British Literary Journalism
Richard Lance Keeble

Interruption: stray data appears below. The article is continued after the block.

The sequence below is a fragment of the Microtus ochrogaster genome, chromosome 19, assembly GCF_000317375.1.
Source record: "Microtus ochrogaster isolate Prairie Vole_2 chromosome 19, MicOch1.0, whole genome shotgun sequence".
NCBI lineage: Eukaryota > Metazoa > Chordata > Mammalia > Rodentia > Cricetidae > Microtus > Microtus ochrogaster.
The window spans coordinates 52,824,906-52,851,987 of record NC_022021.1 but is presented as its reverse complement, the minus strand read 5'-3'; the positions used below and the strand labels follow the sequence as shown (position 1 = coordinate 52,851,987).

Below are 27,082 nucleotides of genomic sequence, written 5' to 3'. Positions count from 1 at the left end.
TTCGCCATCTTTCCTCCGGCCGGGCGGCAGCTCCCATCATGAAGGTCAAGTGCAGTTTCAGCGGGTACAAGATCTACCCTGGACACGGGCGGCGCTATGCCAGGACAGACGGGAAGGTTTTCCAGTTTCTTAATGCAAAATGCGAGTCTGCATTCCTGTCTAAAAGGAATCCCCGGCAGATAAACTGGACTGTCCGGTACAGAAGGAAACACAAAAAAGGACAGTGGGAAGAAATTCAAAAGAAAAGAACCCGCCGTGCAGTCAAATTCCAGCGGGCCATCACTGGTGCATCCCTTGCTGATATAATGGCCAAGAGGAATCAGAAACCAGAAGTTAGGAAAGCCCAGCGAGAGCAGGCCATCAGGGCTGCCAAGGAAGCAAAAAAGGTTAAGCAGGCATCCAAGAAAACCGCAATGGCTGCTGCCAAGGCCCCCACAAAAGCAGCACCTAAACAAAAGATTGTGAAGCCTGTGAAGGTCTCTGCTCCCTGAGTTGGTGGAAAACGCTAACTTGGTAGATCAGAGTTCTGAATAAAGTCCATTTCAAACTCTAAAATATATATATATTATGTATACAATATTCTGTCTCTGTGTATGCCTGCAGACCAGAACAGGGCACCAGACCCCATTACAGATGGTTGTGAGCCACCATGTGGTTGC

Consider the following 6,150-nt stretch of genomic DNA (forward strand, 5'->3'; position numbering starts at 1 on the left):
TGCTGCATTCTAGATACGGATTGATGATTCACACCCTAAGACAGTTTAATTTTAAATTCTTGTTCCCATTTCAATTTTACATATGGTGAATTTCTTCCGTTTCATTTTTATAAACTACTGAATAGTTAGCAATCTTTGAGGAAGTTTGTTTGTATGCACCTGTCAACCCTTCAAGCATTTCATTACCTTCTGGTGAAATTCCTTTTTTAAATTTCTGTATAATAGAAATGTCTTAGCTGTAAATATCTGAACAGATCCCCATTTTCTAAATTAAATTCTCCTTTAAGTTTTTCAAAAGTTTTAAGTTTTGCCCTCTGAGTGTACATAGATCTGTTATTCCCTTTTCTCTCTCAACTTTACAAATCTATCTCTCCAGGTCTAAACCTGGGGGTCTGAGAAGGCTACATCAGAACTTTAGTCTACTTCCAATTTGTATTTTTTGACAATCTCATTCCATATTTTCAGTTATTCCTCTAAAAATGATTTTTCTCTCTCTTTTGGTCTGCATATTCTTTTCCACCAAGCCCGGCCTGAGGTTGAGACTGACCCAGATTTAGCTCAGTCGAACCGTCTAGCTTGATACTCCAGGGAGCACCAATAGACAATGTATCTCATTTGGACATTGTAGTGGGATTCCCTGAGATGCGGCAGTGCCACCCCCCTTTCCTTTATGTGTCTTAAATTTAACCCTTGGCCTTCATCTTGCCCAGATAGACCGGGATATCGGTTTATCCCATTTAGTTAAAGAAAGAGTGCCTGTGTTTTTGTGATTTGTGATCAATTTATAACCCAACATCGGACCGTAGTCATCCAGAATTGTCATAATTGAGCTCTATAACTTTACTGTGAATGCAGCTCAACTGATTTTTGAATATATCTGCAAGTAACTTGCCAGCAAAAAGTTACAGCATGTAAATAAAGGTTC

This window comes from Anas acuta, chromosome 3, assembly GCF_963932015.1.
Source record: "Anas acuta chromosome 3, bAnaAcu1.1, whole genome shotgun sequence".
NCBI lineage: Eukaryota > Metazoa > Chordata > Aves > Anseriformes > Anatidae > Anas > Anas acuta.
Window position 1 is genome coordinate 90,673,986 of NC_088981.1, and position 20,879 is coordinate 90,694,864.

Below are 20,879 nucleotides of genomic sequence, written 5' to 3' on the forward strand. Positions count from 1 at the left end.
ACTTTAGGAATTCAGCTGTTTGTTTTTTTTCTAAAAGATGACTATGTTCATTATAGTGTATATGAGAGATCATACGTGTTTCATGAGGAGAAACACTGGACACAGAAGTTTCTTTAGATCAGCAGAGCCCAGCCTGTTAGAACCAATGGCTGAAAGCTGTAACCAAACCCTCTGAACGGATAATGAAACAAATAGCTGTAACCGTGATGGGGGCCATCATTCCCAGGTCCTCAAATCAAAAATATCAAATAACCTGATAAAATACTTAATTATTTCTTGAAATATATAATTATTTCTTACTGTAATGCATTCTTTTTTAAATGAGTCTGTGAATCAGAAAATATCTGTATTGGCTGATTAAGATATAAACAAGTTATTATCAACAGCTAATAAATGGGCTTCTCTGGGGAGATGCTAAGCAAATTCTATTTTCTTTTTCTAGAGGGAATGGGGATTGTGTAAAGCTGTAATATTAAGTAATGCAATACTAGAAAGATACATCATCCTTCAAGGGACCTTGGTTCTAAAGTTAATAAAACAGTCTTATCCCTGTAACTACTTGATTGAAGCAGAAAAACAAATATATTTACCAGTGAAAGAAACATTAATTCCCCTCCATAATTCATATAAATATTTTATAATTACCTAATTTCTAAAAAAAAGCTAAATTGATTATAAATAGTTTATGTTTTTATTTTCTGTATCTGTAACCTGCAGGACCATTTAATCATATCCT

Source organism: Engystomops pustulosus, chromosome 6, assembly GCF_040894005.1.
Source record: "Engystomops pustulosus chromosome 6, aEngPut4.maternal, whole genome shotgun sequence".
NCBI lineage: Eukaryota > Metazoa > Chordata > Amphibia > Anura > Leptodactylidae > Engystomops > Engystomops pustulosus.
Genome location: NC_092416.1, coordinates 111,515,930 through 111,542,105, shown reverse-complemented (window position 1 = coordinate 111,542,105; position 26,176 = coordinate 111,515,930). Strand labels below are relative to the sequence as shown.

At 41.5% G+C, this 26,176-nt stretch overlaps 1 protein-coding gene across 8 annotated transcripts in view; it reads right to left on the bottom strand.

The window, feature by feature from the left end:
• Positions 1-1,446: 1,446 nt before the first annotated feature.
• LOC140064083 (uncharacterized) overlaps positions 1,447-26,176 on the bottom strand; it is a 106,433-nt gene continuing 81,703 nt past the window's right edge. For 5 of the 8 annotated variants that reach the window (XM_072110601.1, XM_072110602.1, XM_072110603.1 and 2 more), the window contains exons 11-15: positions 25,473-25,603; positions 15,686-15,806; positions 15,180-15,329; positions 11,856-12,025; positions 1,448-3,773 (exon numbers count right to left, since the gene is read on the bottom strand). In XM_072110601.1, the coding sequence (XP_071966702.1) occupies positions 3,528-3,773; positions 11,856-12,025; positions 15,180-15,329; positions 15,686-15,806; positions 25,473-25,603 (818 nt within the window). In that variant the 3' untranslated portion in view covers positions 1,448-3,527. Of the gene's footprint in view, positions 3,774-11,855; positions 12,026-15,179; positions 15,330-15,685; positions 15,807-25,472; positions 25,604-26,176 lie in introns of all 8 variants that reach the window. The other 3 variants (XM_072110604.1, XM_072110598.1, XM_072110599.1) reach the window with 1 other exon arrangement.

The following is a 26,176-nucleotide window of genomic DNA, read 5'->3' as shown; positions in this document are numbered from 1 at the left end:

According to the American media historian and theorist, Michael Schudson, “Reporters make stories. Making is not faking, not lying, but neither is it a passive mechanical recording. It cannot be done without play and imagination.” Such a view lies at the heart of this brief overview of British literary journalism—and it can transform our perceptions of the epistemology, functions, form, and content of journalism. For by stressing the creativity of journalism we can identify it as a specific literary field yet one closely linked to fiction—and the other arts. Too often, journalism and literature in Britain and the United States are seen as two separate spheres (one “low,” the other “high”). And while the British media today exert enormous political, ideological, and cultural power, journalism paradoxically still retains only a precarious position within literary culture and academe. One result is that literary journalism (defined here simply as the journalism of ...